A reader commented, “The accusation that Joseph Smith tried to hide his other marriages from [his wife Emma] is not true (at least I have seen no evidence for it).”
Unfortunately for the commenter, it’s not an accusation; it’s simply a fact. Take, for example, Emily and Eliza Partridge, whose experience is instructive. When their father, Edward Partridge, died, they were invited to move into Joseph Smith’s home, where they would work as housekeepers, with Emily also serving as a “nurse girl.”
In the spring of 1842, Joseph brought up the subject of plural marriage with Emily, who refused to discuss the matter. Soon after, the sisters were approached by Elizabeth Durfee, whom Joseph frequently employed to convey his proposals to prospective wives:
“Mrs. Durf – came to me one day and said Joseph would like an opportunity to talk with me. I asked her if she knew what he wanted. She said she thought he wanted me for a wife. I was thirely [thoroughly] prepared for almost anything. I was to meet him in the evening at Mr. Kimball’s. (Women’s Exponent, v. 14, August 1, 1885, p. 38)
According to Emily, the Partridge sisters were married to Joseph Smith in March, 1843, and her sister married him a few days later. Eliza wrote,
“I cannot tell all Joseph said, but he said the Lord had commanded [Joseph] to enter into plural marriage and had given me to him and although I had got badly frightened he knew I would yet have him…. Well I was married there and then. Joseph went home his way and I going my way alone. A strange way of getting married wasen’t it?” (Eliza Lyman autobiography, p. 219).
Emily writes in the Historical Record (again, it’s in Google Books, so look it up):
My sister Eliza and I, having arrived at an age at which we might earn our own living and perhaps contribute something to help our mother and the smaller children, were considering what we had better do, when the Prophet Joseph and his wife Emma offered us a home in their family, and they treated us with great kindness. We had been there about a year when the principle of plural marriage was made known to us, and I was married to Joseph Smith on the 4th of March, 1843, Elder Heber C. Kimball performing the ceremony. My sister Eliza was also married to Joseph Smith a few days later. This was done without the knowledge of Emma Smith. Two months afterward she consented to give her husband two wives, provided he would give her the privilege of choosing them. She accordingly chose my sister Eliza and myself, and to save family trouble Brother Joseph thought it best to have another ceremony performed. Accordingly on the 11th of May, 1843, we were sealed to Joseph Smith a second time, in Emma’s presence, she giving her free and full consent thereto. (Historical Record, p. 240).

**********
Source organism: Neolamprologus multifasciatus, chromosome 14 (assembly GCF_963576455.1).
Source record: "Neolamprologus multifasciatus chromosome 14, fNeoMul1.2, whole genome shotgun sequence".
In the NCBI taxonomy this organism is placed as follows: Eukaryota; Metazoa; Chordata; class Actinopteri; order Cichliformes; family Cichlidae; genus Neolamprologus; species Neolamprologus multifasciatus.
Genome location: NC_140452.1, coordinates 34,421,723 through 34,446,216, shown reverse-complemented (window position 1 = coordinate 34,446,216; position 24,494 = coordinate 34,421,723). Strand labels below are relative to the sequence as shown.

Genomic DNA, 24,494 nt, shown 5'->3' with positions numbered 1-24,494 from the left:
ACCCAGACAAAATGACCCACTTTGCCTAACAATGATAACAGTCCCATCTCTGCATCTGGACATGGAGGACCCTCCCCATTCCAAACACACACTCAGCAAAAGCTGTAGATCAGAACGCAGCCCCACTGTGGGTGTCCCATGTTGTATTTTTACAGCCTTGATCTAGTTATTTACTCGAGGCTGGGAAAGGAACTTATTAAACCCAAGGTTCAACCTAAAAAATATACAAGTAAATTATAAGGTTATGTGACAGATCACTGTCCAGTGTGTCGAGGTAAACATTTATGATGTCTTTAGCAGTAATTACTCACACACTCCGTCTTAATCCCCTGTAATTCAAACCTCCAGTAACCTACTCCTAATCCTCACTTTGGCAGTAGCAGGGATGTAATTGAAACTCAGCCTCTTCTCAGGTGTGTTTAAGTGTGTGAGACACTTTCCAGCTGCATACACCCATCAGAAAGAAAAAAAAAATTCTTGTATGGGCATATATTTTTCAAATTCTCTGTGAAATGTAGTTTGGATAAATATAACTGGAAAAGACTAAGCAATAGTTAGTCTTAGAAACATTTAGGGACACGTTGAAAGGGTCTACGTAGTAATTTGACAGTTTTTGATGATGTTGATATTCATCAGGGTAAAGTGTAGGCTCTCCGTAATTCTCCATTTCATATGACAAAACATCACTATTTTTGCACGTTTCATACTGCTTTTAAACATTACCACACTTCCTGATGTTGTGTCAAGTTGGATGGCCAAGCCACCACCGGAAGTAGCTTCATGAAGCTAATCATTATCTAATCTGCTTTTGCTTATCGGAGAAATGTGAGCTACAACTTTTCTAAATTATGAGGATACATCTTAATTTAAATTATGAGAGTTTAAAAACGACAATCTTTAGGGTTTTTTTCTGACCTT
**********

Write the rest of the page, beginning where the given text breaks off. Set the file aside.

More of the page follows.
Emily affirmed in her Temple Lot case affidavit that she had roomed with Joseph and had carnal intercourse with him the night of their marriage.
According to George D. Smith, “when asked by Temple Lot attorneys in 1892 if her marriage went beyond an ‘eternal sealing’ and involved sexual relations, Emily affirmed that she had ‘slept’ with Joseph after their first marriage on March 4 and ‘roomed’ with him the day of their second marriage, May 11. She was not able to ‘live with him’ after that because of Emma’s close surveillance” (Smith, Nauvoo Polygamy, 181, citing Reorganized Church v. Church of Christ, questions 310-11, 480-84, 747-62).
Todd Compton (In Sacred Loneliness, 732) cites Emily’s testimony as follows:
Q: Did you ever have carnal intercourse with Joseph Smith?
A: Yes sir…
Q: Do you make the declaration that you never slept with him but one night?
A: Yes sir.
Q: And that was the only time and place that you were ever in bed with him?
A: No sir.
This is corroborated by the statement of Benjamin Johnson, who wrote that in April, 1843,
“The Prophet again Came and at my house occupied the Same Room & Bed with my Sister [Almera Johnson] that the month previous he had occupied with the Daughter of the Late Bishop Partridge.” (Zimmerman, I Knew the Prophets, 44. See also “The Origin of Plural Marriage,” Joseph F. Smith, Jr., Deseret News Press, page 70-71.)
The case of 17-year-old Lucy Walker is similar. When Lucy’s mother died, Joseph Smith sent her father, John Walker, on a mission to the eastern states, and Lucy moved into the prophet’s home. Joseph approached Lucy privately, and she consented to marry him:
The Lawrence girls were married to the prophet, too. … Weddings were not performed publicly in those days. … The Partridge girls were married to him also. …
It was the 1st day of May, 1843, when I married him [Joseph Smith]. … Elder William Clayton performed the ceremony. Emma Smith was not present, and she did not consent to the marriage; she did not know anything about it at all.
No, sir, she did not know anything about my marriage to her husband. I shall not answer your question as to what room I occupied on the 1st day of May, 1843, after my marriage. I decline to answer whether I occupied the same room with Joseph Smith on the night of the 1st day of May, 1843. I decline to answer whether I ever occupied the same room with Joseph Smith on the night of May 1, or any other night, and there is no law that will compel me to do so, or upholds you in intruding into my affairs. I decline to answer your questions because I consider them insulting; yes, sir, I do. (Reorganized Church of Jesus Christ of Latter Day Saints, Complainant, vs. The Church of Christ at Independence Missouri et al., 373-374.)
It’s clear what happened according to the direct testimony of the women involved (and these are just three of Joseph’s 33 or so wives). In neither case was Emma aware of her husband’s actions, clearly indicating that Joseph “tried to hide his other marriages from her.”